Plate 2 Ivy provides cover for many nesting birds, eg spotted flycatcher and hawfinch and does not normally damage growing trees.
Nigel Symes (The RSPB)
Woodland management for birds: Birds and woodlands in Wales
The field layer component varies greatly depending on woodland type, soil and drainage conditions, and grazing management. Welsh upland oak woods are typified by a closed canopy with an open structure and sparse field layer, supporting characteristic species that benefit from this structure, eg pied flycatcher and wood warbler. Conversely, a lush field layer including herbaceous plants and low scrub is preferred by other species, eg garden warbler.
Rides, glades and clearings
Rides, glades and other open spaces, eg clearfell, are significant structural features within the woodland. They are a relatively straightforward mechanism for enhancing
the biodiversity of the woodland where structural diversity is otherwise lacking. They can provide a number of features that are very important to breeding birds including:
opportunities to develop the woodland- scrub-open ground interface that is important for nesting and foraging
a warm, sheltered micro-climate, insulated from cold wind
more opportunities than are usually available at the woodland edge to manipulate structure and add shape or interface length
a potentially long interface between a scrub edge and grass or other open habitats
open ground that can be managed to provide the specific requirements of ground-feeding birds
nectar sources for invertebrates.
Ivy Abundant berries ripen in early spring and are valuable to birds when other food can be scarce. Ivy flowers in the autumn when few other species do, these are rich in nectar attracting many late-flying insects, which in turn are valuable prey for many insectivorous birds. Ivy is also valuable for roosting bats.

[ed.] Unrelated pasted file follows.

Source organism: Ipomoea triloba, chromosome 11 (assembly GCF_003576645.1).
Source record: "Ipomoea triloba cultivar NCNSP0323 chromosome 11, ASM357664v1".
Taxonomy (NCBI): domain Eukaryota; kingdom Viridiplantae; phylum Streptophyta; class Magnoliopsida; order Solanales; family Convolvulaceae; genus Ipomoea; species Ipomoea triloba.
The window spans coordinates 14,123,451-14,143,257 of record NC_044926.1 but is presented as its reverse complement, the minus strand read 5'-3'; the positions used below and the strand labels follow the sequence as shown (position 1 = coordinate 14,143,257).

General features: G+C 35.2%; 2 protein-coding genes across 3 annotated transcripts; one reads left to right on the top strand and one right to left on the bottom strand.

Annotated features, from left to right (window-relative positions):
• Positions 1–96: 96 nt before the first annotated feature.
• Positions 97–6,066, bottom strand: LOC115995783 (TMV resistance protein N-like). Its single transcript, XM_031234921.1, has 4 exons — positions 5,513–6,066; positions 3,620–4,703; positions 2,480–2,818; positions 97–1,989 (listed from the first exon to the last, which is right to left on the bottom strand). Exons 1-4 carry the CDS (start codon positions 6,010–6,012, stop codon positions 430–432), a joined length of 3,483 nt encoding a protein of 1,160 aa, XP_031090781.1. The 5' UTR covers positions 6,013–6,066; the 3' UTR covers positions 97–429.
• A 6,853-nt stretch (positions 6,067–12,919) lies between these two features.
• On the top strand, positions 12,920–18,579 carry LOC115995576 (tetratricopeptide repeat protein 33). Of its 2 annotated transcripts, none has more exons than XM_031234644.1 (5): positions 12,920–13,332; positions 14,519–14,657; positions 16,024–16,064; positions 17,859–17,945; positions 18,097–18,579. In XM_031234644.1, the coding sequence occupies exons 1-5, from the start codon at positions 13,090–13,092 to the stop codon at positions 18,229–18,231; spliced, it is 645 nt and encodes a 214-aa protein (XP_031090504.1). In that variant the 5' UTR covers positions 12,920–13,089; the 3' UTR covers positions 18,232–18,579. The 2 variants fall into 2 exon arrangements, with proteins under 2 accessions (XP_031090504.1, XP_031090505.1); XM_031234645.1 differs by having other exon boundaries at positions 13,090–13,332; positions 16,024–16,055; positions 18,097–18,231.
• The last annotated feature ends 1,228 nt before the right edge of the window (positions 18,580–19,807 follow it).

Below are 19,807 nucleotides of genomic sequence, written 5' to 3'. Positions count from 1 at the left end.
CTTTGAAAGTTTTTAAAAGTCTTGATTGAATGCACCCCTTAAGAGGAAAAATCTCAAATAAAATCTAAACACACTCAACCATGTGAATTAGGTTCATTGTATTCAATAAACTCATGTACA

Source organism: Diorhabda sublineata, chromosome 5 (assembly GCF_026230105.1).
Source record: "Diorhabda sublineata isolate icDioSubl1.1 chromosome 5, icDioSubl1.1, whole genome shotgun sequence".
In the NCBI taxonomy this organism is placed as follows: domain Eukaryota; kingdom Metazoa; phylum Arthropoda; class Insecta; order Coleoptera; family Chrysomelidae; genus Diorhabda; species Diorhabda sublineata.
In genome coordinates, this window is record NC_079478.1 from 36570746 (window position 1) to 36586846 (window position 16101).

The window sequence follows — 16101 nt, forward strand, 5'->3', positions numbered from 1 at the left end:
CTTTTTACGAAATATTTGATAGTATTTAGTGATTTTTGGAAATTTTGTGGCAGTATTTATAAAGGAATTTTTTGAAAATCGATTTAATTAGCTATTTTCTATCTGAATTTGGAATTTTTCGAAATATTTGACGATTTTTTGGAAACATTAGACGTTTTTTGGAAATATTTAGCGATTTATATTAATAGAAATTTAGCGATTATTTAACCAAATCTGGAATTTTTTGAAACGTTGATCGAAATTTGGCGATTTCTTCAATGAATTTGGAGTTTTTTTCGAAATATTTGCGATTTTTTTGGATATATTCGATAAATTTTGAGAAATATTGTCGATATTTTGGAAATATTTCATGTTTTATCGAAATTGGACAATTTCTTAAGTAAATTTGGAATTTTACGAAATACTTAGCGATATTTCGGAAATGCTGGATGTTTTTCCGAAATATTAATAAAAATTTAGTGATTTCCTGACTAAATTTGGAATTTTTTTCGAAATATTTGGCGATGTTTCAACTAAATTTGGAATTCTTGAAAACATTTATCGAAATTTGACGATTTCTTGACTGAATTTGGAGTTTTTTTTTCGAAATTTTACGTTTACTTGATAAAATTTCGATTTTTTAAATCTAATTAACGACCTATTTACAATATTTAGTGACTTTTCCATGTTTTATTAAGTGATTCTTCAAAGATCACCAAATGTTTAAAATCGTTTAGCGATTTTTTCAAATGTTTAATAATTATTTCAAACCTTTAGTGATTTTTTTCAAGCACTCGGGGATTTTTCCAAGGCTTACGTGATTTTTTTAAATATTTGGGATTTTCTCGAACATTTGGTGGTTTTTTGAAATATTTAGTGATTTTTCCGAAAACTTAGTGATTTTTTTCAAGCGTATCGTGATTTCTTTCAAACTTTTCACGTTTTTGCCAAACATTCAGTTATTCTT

Deadwood is fundamental to the woodland ecosystem. It occurs in all structural levels, provides the soil with nutrients, and harbours an abundance of invertebrates. Deadwood is particularly important for birds, providing nest sites and invertebrate food.
The volume of dead and dying wood in a natural or near-natural forest ecosystem is vast, but it can be relatively scarce in managed or formerly managed woodland. Deadwood supports a large and complex food chain, driven by fungus. Many invertebrates are adapted to foraging in dead and dying wood, particularly in their larval stages, where fungal mycelia and fruiting bodies are an abundant food for them. The number of deadwood niches can be high, eg various stages of decay, a variety of host tree species, wet wood or dry, and exposed or bark-covered wood.
The volume and diversity of deadwood directly influences the biomass of invertebrates and their availability to a range of bird species. There is often a high diversity of species associated with deadwood, eg parasitic and predatory species, and species that just use the wood for their breeding cycles. This diversity